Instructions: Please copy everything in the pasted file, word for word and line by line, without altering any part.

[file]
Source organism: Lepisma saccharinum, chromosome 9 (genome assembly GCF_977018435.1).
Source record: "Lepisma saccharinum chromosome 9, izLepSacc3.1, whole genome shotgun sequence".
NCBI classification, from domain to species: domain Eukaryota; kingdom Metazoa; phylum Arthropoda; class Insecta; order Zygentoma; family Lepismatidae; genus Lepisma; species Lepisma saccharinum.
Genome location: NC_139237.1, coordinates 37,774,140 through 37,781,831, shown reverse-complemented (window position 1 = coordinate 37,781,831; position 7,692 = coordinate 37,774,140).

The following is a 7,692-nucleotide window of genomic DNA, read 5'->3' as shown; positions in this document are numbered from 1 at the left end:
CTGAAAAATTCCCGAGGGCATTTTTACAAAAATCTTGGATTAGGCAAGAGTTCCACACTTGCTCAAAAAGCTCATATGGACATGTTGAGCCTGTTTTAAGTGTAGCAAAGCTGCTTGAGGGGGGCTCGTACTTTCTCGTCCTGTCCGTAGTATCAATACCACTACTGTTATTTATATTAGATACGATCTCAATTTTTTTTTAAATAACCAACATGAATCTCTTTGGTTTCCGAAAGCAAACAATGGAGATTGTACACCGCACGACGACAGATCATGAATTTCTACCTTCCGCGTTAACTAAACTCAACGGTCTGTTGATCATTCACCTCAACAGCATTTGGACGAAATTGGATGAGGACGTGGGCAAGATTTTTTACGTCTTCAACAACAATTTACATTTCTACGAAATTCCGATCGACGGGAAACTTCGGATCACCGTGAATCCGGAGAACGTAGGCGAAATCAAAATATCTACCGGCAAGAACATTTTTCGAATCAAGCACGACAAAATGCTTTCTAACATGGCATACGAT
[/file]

Source organism: Lepisma saccharinum, chromosome 9 (genome assembly GCF_977018435.1).
Source record: "Lepisma saccharinum chromosome 9, izLepSacc3.1, whole genome shotgun sequence".
NCBI classification, from domain to species: domain Eukaryota; kingdom Metazoa; phylum Arthropoda; class Insecta; order Zygentoma; family Lepismatidae; genus Lepisma; species Lepisma saccharinum.
Genome location: NC_139237.1, coordinates 37,774,140 through 37,781,831, shown reverse-complemented (window position 1 = coordinate 37,781,831; position 7,692 = coordinate 37,774,140).

The following is a 7,692-nucleotide window of genomic DNA, read 5'->3' as shown; positions in this document are numbered from 1 at the left end:
CTGAAAAATTCCCGAGGGCATTTTTACAAAAATCTTGGATTAGGCAAGAGTTCCACACTTGCTCAAAAAGCTCATATGGACATGTTGAGCCTGTTTTAAGTGTAGCAAAGCTGCTTGAGGGGGGCTCGTACTTTCTCGTCCTGTCCGTAGTATCAATACCACTACTGTTATTTATATTAGATACGATCTCAATTTTTTTTTAAATAACCAACATGAATCTCTTTGGTTTCCGAAAGCAAACAATGGAGATTGTACACCGCACGACGACAGATCATGAATTTCTACCTTCCGCGTTAACTAAACTCAACGGTCTGTTGATCATTCACCTCAACAGCATTTGGACGAAATTGGATGAGGACGTGGGCAAGATTTTTTACGTCTTCAACAACAATTTACATTTCTACGAAATTCCGATCGACGGGAAACTTCGGATCACCGTGAATCCGGAGAACGTAGGCGAAATCAAAATATCTACCGGCAAGAACATTTTTCGAATCAAGCACGACAAAATGCTTTCTAACATGGCATACGAT